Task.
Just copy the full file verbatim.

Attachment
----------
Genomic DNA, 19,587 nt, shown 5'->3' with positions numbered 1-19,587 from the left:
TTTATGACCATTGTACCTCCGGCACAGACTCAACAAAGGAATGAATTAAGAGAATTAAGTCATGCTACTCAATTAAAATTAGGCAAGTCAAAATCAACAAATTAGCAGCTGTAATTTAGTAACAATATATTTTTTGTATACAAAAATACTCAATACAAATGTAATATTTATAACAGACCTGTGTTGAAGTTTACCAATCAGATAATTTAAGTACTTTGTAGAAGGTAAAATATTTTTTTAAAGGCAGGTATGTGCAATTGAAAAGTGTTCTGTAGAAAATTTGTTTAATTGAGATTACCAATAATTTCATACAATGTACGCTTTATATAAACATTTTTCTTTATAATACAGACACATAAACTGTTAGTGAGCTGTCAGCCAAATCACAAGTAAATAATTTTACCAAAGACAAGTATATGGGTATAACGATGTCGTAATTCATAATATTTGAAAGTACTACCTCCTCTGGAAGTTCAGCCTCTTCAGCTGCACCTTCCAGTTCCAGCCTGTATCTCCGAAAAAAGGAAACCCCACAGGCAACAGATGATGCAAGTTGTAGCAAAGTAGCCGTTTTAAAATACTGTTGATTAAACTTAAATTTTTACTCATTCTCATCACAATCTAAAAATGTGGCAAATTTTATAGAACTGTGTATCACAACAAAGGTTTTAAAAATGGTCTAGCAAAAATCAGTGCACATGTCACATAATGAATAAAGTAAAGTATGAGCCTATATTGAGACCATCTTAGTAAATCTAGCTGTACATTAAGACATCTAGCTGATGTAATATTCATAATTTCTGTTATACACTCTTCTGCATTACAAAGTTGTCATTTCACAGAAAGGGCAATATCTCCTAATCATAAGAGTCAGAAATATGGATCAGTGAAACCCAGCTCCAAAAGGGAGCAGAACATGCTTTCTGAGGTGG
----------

Genomic DNA, 19,587 nt, shown 5'->3' with positions numbered 1-19,587 from the left:
TTTATGACCATTGTACCTCCGGCACAGACTCAACAAAGGAATGAATTAAGAGAATTAAGTCATGCTACTCAATTAAAATTAGGCAAGTCAAAATCAACAAATTAGCAGCTGTAATTTAGTAACAATATATTTTTTGTATACAAAAATACTCAATACAAATGTAATATTTATAACAGACCTGTGTTGAAGTTTACCAATCAGATAATTTAAGTACTTTGTAGAAGGTAAAATATTTTTTTAAAGGCAGGTATGTGCAATTGAAAAGTGTTCTGTAGAAAATTTGTTTAATTGAGATTACCAATAATTTCATACAATGTACGCTTTATATAAACATTTTTCTTTATAATACAGACACATAAACTGTTAGTGAGCTGTCAGCCAAATCACAAGTAAATAATTTTACCAAAGACAAGTATATGGGTATAACGATGTCGTAATTCATAATATTTGAAAGTACTACCTCCTCTGGAAGTTCAGCCTCTTCAGCTGCACCTTCCAGTTCCAGCCTGTATCTCCGAAAAAAGGAAACCCCACAGGCAACAGATGATGCAAGTTGTAGCAAAGTAGCCGTTTTAAAATACTGTTGATTAAACTTAAATTTTTACTCATTCTCATCACAATCTAAAAATGTGGCAAATTTTATAGAACTGTGTATCACAACAAAGGTTTTAAAAATGGTCTAGCAAAAATCAGTGCACATGTCACATAATGAATAAAGTAAAGTATGAGCCTATATTGAGACCATCTTAGTAAATCTAGCTGTACATTAAGACATCTAGCTGATGTAATATTCATAATTTCTGTTATACACTCTTCTGCATTACAAAGTTGTCATTTCACAGAAAGGGCAATATCTCCTAATCATAAGAGTCAGAAATATGGATCAGTGAAACCCAGCTCCAAAAGGGAGCAGAACATGCTTTCTGAGGTGG